Bad news: Toronto’s 7-game win streak came to an abrupt end at the hands of the Orlando Magic.
Speaking of last week’s Rap-Up, I hinted that Toronto’s on a revenge tour against foes they had previously lost to. After avenging a previous loss, the Raptors got one back against the Spurs (Hi DeMar). This week, Toronto has 3 more games where they can avenge earlier losses.
During the 7-game win streak (February 3rd), Toronto ranked 4th in Defensive Rating. Here’s what the Raptors have done to key players in each of those victories:
- Feb. 22 - Lamarcus Aldridge held to 6 points
- Feb. 13 - Bradley Beal had as many turnovers as field goals made (6)
- Feb. 11 - Caris Levert held to 6 points
- Feb. 9 - Dennis Smith shot 4 / 17
- Feb. 7 - Trae Young with his lowest +/- (-23) in almost 2 months (28 game span)
- Feb. 5 - Ben Simmons with 6 turnovers #KawhiEffect; Jimmy Butler with 18 points, which is his lowest total as a Sixer when playing at least 38 minutes; loss likely prompted Sixers to make a deadline move for Tobias Harris
- Feb. 3 - Tobias Harris shot 5 / 18; loss likely prompted Clippers to make a deadline move to unload Harris
If you want to include the Orlando game, Toronto held Aaron Gordon and Evan Fournier to a combined 6 / 22 shooting and 18 points. The Raptors will need solid defensive showings this week if they hope to avenge earlier losses.
Without further ado, on to this week’s picks. Make sure to leave yours in the comments below.
February 26 vs. Boston Celtics
Instead of giving you my analysis on how the Celtics are doing, I’m going to defer to various twitter folks to tell the story.
The Bulls dropped 126 points on the Celtics— #WeTheNorth (@HoopsTalks) February 24, 2019
The Celtics are still getting to 67 wins but it’s gonna take 2 full seasons.— Bill Simmons (@BillSimmons) February 24, 2019
All jokes aside, the Celtics visit Toronto on a mission. A victory would clinch the season series (3-1), erase the setback from the embarrassing loss in Chicago (and tight loss in Milwaukee), and re-energize a Boston squad that’s still trying to find its identity. Similarly, a Toronto win would clinch the season series (2-2 with a 7.5 game lead and 20 games remaining), erase the setback from the embarrassing loss to Orlando, and re-energize a Raptors squad that’s still trying to find its optimal rotation.
Both teams enter the matchup missing a key reserve — Aron Baynes and Fred VanVleet — but otherwise healthy. Toronto is 8-2 in games where Kawhi Leonard returns from load management. In both losses, Leonard nearly led the Raptors to improbable road comebacks in Houston and Portland. This one’s at home, where Toronto has won seven straight when Boston visits, and on a Tuesday, when Toronto has yet to lose this season (8-0). Boston sees us rise (hehe) with a 112-108 Raptor victory.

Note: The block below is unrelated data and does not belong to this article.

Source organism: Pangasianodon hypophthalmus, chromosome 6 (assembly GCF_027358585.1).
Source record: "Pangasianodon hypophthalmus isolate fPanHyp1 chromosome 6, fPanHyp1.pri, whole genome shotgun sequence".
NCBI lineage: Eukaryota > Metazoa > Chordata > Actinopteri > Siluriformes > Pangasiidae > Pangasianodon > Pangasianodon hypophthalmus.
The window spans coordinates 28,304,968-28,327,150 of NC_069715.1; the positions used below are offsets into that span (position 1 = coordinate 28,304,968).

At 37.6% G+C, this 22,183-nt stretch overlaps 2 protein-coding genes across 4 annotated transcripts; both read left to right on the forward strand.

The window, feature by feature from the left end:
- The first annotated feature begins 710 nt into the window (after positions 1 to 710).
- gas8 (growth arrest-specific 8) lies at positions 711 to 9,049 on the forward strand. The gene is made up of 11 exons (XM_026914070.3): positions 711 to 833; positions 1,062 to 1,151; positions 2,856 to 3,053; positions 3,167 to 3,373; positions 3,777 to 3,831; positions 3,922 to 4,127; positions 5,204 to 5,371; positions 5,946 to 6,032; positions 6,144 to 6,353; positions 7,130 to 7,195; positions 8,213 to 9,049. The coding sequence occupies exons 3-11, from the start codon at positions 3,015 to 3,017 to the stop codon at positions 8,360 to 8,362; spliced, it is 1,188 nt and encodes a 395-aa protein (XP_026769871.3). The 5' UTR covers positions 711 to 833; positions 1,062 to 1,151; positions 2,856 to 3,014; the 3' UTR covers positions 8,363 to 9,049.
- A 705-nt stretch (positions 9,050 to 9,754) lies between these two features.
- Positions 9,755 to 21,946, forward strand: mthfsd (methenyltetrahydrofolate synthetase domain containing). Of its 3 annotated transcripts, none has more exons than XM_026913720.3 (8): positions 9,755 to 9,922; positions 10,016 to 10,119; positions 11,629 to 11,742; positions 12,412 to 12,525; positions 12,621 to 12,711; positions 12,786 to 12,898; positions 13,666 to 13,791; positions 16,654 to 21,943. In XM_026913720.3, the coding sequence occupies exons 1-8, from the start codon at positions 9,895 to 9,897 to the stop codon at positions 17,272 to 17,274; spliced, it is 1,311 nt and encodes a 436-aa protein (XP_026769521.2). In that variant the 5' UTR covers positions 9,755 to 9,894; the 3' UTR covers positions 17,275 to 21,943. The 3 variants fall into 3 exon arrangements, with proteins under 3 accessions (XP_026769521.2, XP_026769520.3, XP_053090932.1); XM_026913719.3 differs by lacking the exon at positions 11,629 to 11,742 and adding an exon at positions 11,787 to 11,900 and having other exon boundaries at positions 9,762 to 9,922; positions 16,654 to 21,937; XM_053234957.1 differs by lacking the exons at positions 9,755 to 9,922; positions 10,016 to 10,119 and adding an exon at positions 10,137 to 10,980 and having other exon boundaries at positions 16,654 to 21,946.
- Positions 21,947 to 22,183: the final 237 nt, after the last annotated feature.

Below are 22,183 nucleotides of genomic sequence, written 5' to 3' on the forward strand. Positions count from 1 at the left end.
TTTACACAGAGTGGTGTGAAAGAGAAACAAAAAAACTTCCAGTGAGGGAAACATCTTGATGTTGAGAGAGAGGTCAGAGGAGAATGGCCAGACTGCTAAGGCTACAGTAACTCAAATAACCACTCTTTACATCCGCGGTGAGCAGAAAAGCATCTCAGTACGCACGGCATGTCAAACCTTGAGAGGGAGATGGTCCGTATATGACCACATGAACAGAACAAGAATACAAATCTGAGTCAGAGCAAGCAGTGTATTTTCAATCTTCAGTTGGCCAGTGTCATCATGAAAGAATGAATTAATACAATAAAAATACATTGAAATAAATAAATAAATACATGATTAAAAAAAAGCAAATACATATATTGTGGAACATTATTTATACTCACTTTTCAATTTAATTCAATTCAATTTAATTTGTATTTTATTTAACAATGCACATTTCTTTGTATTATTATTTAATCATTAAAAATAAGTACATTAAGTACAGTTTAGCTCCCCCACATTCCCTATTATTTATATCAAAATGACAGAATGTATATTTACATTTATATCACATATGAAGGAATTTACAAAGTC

March 1 vs. Portland Trailblazers
By the time Portland rolls into town, they will have played 4 games of their season-long 7-game road trip. Having not played a home game since February 13th (before the All-Star break) starts to wear on a team. Toronto has an opportunity to take advantage of the road-weary squad.
The Raptors rank #1 in transition efficiency and #3 in transition frequency. Whether it’s Lowry’s eagerness to inbound immediately after a whistle, or Siakam’s quickness to turn any defensive rebound into a foot race to the other end, Toronto can get some easy buckets against one of the NBA’s slower teams (17th in pace). Getting out on the break can lead to easier-than-usual forays to the bucket against a Blazers squad still licking their wounds after playing the Celtics.
As pointed out earlier, Toronto’s recent win streak was partly due to shutting down one of the opponent’s top scorers. When these teams faced off in mid-December, CJ McCollum was held to 5/14 shooting (14 points), Damian Lillard was held to a season-low 10 field goal attempts, and Jusuf Nurkic was held to 4/15 shooting (his second-worst shooting performance of the season). While Portland still came away with the victory, Toronto was also playing without Lowry. The Raptors light up the Blazers, 124-108.
March 3 @ Detroit Pistons
Since February 3rd, the Pistons are #3 in Net Rating (Raptors are #5), and #1 in Offensive Rating(!). For a team that isn’t known for their offense (22nd in Offensive Rating for the season), this recent surge has elevated Detroit into a playoff position.
Detroit has developed its “Big 3” (Blake Griffin, Andre Drummond, and Reggie Jackson) and reaping the benefits. Since January 25th, Drummond has gone from shooting 56.6% on attempts within 5 feet of the basket, to shooting a league-leading 77.3%. In that same span, Jackson has shot almost 50% from the field AND from 3. Where Lowry and JV thrived in the pick-n-roll for the last few seasons, Dwane Casey has created a similar threat with the Jackson-Drummond pairing.
There are a couple of yellow flags for Raptor fans to watch, in addition to losing to this team already this season. Detroit has hit at least 12 three-pointers in each of their last eight games, and 11 of their last 12. As we just witnessed in the Orlando game, a hot shooting team from beyond the arc can destroy the Raptors — especially one that’s just added a specialist, Wayne Ellington.
The Pistons playing so well offensively, of late, is a reminder of what kinds of teams have defeated Toronto — every team (except Golden State, ironically) in the top-10 (season-long) in Offensive Rating has defeated the Raptors. That list includes Houston, Denver (twice), Milwaukee (thrice!), Portland, San Antonio, New Orleans, Philadelphia, and Boston (twice). The NBA’s #1 offense over the last month does it again, as Detroit revs past Toronto, 110-108.